Share this article on:

WOC nurses

Features: Specialty Roundup

Ever thought about pursuing a nursing specialty? Here's a sampling of some opportunities to consider.

Here's a sampling of some nursing specialties, from critical care to rehab.

Working as part of a multidisciplinary team, nurses in the wound, ostomy, and continence (WOC) specialty are highly autonomous. Traditionally focusing on ostomies, WOC nurses now also apply their expertise to many other conditions, such as draining wounds, fistulas, chronic wounds (vascular ulcers, pressure ulcers, neuropathic wounds), acute wounds (surgical wounds, bite wounds, lacerations), urinary incontinence, fecal incontinence, and functional disorders of the bowel and bladder. They offer both acute and rehabilitative care to patients with disorders of the gastrointestinal, genitourinary, and integumentary systems associated with acute and chronic wounds.

Today, opportunities for nurses in this specialty include:

* using their clinical knowledge about dressings and other topical products, skin care products, specialized beds and mattresses, incontinence supplies, and pouching systems to support primary care providers in inpatient and outpatient settings

* working in home health care, teaching patients and families how to manage wounds, ostomies, and continence problems

* working as case managers

* acting as liaisons between manufacturers, primary care providers, and patients.

Back to Top | Article Outline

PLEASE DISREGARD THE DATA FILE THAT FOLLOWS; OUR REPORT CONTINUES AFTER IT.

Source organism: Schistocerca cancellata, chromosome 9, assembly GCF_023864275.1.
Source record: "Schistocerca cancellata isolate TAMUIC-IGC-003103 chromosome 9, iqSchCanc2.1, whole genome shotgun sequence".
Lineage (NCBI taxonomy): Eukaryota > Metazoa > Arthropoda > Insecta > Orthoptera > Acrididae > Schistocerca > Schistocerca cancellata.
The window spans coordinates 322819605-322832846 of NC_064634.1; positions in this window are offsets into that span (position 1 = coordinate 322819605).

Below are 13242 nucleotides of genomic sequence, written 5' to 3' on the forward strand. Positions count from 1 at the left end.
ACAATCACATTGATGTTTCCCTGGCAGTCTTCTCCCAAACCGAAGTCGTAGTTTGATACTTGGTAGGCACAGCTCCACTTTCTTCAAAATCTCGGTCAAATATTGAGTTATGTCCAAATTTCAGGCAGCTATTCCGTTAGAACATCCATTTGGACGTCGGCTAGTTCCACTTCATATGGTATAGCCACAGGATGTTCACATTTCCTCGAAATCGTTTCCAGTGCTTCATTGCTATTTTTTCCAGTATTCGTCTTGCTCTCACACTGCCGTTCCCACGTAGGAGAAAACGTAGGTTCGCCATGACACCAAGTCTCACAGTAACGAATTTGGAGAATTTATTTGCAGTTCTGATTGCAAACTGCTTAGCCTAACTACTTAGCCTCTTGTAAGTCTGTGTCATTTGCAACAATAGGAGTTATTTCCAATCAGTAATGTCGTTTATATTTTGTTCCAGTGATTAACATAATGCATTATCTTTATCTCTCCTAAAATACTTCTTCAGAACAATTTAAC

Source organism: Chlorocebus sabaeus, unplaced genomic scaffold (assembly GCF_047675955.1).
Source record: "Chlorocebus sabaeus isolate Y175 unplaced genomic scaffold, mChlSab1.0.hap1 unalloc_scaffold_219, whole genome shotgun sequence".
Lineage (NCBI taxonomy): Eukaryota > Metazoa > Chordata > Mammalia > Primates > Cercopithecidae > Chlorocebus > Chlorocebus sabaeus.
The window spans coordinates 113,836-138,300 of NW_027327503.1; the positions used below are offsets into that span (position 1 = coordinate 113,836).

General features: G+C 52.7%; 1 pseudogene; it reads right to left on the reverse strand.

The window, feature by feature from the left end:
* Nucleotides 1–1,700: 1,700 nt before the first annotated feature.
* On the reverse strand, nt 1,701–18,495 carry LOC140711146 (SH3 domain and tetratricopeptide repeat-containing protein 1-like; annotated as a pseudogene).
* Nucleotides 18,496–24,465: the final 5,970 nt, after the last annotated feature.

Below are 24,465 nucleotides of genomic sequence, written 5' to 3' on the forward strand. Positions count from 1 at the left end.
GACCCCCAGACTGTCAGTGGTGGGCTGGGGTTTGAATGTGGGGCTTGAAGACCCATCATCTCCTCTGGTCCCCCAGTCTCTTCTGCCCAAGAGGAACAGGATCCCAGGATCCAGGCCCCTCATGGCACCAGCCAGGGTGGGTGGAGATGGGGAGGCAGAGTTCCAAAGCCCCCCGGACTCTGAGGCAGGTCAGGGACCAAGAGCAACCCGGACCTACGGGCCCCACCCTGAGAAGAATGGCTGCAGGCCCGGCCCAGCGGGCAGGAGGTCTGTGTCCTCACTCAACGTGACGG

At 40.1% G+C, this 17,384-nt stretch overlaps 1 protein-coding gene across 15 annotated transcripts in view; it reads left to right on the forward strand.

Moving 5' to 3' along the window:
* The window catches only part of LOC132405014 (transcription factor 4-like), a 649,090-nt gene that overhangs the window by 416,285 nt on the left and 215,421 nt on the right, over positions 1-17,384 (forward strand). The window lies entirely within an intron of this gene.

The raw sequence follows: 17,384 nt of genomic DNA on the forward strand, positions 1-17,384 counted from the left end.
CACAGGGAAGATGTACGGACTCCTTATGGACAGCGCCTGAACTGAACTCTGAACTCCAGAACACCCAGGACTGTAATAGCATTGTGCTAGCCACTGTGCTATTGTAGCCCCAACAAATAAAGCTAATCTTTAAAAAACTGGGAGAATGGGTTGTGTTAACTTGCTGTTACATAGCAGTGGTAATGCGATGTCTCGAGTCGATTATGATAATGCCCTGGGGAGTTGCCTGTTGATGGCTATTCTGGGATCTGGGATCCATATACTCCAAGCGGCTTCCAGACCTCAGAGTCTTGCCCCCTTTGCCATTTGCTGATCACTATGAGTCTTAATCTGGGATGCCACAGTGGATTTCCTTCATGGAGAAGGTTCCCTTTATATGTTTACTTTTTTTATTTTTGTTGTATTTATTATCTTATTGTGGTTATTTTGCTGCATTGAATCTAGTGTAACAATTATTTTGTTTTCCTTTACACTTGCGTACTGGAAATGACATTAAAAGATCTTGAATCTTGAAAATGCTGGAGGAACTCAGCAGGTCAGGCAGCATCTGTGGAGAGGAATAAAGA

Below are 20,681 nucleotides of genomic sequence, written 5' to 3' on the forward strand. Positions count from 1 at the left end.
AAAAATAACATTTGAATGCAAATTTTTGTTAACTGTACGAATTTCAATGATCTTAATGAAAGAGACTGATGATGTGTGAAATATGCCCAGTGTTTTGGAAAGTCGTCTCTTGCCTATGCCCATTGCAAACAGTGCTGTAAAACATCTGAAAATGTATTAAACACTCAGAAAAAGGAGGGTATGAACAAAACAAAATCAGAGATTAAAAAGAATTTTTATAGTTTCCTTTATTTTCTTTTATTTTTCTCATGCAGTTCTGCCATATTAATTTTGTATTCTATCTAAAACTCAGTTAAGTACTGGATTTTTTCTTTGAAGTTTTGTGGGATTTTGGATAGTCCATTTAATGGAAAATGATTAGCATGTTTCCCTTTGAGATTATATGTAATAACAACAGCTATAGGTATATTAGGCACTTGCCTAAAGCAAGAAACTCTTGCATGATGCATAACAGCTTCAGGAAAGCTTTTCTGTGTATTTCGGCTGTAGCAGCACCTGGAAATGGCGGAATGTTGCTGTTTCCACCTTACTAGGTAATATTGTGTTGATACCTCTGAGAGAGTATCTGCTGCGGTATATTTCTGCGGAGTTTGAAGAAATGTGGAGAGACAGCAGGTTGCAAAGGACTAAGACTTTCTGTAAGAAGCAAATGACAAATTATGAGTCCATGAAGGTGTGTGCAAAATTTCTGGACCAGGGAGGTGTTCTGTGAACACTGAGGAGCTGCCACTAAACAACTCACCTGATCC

Where do WOC nurses practice?

They practice in all settings—long-term care, home health care, acute care, and hospital-based and freestanding outpatient clinics—and they may be self-employed or contract for services.

Back to Top | Article Outline

What background and education do WOC nurses need?

Most wound-care nurses are graduates of an accredited WOC nursing education program or have successfully completed the written WOC certification examination. Several university programs—including one distance education program—are accredited to offer instruction in all three clinical areas (wounds, ostomy, and incontinence management). Requirements for admittance to these programs vary. For more information, visit

Back to Top | Article Outline

What about certification?

There are two certifying bodies in this field: the Wound Ostomy Continence Nursing Certification Board and the multidisciplinary American Academy of Wound Management, which offers the certified wound specialist (CWS) designation.

Back to Top | Article Outline

Specialty organization: Wound, Ostomy and Continence Nurses Society (WOCN)

4700 W. Lake Ave., Glenview, IL 60025

Phone: 1-888-224-WOCN

Web site:

Back to Top | Article Outline

Certifying bodies: Wound Ostomy Continence Nursing Certification Board (WOCNCB)

611 E. Wells St., Milwaukee, WI 53202

Phone: 1-888-496-2622


Web site:

Back to Top | Article Outline

American Academy of Wound Management (AAWM)

1255 23rd St. NW, Suite 200, Washington, DC 20037

Phone: 202-521-0368


Web site:

Back to Top | Article Outline


© 2003 Lippincott Williams & Wilkins, Inc.